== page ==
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Science Careers Blog

March 29, 2012

New Federal Big Data Initiative to Drive Computational Training

The Obama administration, in partnership with several federal agencies including the National Institutes of Health (NIH) and the National Science Foundation (NSF), today announced the creation of the Big Data Research and Development Initiative to improve the government's, academia's, and private industry's ability to collect and make sense of the vast amounts of data pouring in from health records, national labs, consumer-based reporting, and other sources.

Representatives from the federal agencies involved gathered for a briefing this afternoon at the American Association for the Advancement of Science (which publishes Science Careers) in Washington, DC. John Holdren, director of the White House Office of Science and Technology Policy, said there is a critical need in the United States for an increased "ability to move from data to knowledge to action."

"While the private sector will clearly take the lead in developing big-data-related products and services, the government can play an important role by supporting long-term R&D, investing in the big-data workforce, using big-data approaches to make progress on key national challenges, and increasing access to the government's own data," Holdren said.

So far, the federal government has under-invested in this capacity, he said, so the government has assembled a number of new programs to help build the infrastructure necessary to big-data collection and analysis, and to train the scientists necessary to analyze it. Together, the programs total more than $200 million in new investments.

As part of that effort, NSF Director Subra Suresh revealed that a $2 million award will be given to a research training group to design an undergraduate curriculum that teaches students how to use complex graphical and visualization tools for giant data sets. An unspecified amount will be spent encouraging and providing support for institutions to develop interdisciplinary graduate programs dedicated to training scientists and engineers to work with such data.

Suresh added that NSF will use its existing Integrative Graduate Education and Research Traineeship Program to support training and education for researchers who work with very large data sets.

"Data increasingly serve as the primary driver for discovery and decision-making," he said.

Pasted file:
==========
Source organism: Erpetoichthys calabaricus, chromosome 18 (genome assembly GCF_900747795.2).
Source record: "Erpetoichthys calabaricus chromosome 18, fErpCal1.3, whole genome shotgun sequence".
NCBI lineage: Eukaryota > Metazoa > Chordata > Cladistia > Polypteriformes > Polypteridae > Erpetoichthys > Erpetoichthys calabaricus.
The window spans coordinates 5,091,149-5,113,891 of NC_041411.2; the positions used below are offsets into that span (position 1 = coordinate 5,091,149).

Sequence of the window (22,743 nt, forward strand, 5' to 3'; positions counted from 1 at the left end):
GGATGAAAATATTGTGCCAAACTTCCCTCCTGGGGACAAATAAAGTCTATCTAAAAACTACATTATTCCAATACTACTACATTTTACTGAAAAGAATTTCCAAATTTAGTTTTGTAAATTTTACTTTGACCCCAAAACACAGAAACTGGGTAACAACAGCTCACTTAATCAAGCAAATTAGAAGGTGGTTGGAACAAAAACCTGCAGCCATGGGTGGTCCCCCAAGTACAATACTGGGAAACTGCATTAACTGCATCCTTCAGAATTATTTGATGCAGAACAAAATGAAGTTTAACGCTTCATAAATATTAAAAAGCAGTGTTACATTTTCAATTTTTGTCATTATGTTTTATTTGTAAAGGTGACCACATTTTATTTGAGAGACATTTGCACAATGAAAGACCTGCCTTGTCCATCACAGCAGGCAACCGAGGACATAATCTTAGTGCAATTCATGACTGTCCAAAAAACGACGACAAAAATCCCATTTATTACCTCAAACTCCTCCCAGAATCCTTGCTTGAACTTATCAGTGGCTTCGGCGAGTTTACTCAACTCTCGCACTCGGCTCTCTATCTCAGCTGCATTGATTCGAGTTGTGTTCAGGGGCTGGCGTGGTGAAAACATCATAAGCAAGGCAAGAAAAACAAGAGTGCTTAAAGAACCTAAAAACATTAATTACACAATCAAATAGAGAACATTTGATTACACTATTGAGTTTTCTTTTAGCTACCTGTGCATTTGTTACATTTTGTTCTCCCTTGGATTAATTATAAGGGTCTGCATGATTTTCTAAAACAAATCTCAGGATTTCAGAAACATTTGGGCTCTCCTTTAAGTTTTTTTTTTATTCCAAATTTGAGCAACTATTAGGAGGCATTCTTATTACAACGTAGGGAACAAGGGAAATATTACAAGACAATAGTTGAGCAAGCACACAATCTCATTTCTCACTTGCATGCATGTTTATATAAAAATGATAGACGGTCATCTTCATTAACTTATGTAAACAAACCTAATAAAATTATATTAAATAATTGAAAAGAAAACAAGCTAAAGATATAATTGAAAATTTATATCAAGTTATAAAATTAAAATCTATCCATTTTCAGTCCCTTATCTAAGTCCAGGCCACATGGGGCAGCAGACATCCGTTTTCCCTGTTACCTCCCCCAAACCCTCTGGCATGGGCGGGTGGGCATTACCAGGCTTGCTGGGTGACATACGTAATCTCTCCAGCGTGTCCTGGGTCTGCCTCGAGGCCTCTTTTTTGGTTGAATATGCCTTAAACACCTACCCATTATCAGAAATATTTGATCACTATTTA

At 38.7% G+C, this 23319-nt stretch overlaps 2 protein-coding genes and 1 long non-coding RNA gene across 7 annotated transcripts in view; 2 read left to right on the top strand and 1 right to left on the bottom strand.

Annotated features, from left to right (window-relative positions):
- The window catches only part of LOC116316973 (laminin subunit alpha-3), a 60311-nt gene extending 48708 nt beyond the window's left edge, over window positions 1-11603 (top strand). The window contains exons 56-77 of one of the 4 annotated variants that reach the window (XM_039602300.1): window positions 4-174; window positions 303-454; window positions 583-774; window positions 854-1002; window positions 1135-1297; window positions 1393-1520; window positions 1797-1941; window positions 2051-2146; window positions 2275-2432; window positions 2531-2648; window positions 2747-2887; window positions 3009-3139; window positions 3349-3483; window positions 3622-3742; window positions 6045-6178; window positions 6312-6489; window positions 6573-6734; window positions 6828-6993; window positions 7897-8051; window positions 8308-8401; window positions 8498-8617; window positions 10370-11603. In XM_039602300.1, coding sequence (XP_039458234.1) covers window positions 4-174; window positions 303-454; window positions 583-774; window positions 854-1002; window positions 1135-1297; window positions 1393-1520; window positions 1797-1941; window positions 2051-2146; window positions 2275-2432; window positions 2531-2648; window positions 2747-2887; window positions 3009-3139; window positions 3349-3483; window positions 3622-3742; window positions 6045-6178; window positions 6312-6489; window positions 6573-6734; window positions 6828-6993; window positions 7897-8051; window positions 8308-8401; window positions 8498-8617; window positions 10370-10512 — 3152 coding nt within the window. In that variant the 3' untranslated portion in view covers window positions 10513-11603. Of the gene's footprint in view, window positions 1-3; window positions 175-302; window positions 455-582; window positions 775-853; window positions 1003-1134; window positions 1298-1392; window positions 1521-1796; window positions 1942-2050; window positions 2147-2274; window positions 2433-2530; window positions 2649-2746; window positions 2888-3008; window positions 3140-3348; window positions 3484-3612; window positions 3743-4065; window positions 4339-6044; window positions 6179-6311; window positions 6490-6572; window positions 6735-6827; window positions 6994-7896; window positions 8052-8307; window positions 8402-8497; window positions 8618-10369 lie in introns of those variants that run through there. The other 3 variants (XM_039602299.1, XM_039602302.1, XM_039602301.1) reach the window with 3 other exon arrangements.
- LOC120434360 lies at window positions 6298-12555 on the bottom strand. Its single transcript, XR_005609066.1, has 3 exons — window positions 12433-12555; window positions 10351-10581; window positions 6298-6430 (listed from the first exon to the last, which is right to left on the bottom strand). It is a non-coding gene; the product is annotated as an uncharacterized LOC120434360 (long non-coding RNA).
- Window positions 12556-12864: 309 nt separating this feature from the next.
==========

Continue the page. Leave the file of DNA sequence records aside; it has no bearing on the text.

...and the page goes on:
Of course, once you train this next generation of data scientists, theoretically there should be jobs available, ready to take advantage of their skills. Will there be companies ready and willing to hire these scientists in a few years?

According to James Manyika, director of the McKinsey Global Institute (MGI), a business and economics research firm, a report his organization published last year estimates that within a few years there will be a shortage of between 150,000 and 190,000 people in the United States with "deep analytical skills" who can work with very large data sets; some 300,000 to 400,000 people needed for skilled technician and support staff positions; and 1.5 million people needed to be "data-savvy managers and decision-makers." Most of these jobs, the report estimates, will be available in health care, drug discovery and development, software engineering, retail, and manufacturing.

Such predictions, though, are difficult to match up with reality. They're based on analyses of data from the U.S. Bureau of Labor Statistics, the U.S. Census, and MGI's own interviews with companies. Whether companies will actually offer that many jobs to people with big-data skills will depend on a number of factors that can't yet be determined. The pace of the economic recovery will surely play a role in whether MGI's numbers bear out. For a briefing dedicated to gigantic amounts of data, the data supporting the existence of future jobs for big-data trainees was surprisingly sparse.

As for the immediate demand, it's highly regional. Companies in the Silicon Valley region of California can't hire enough people to fill the demand for workers who can work with large data sets, said Daphne Koller, a computer scientist at Stanford University. But that's much less true in parts of the country that lack Silicon Valley's richness of biotech and start-up companies.

Nevertheless, NIH Director Francis Collins was bullish about future trainees' job prospects. "If I were a college senior or a first-year graduate student interested in biology, I would migrate as fast as I could into computational biology," he said. "It is a very appealing career path."

Collins also mentioned that NIH is dedicated to providing training programs for current scientists to acquire the kinds of big-data skills that would allow them to compete for these jobs, though he did not say what these programs would look like.

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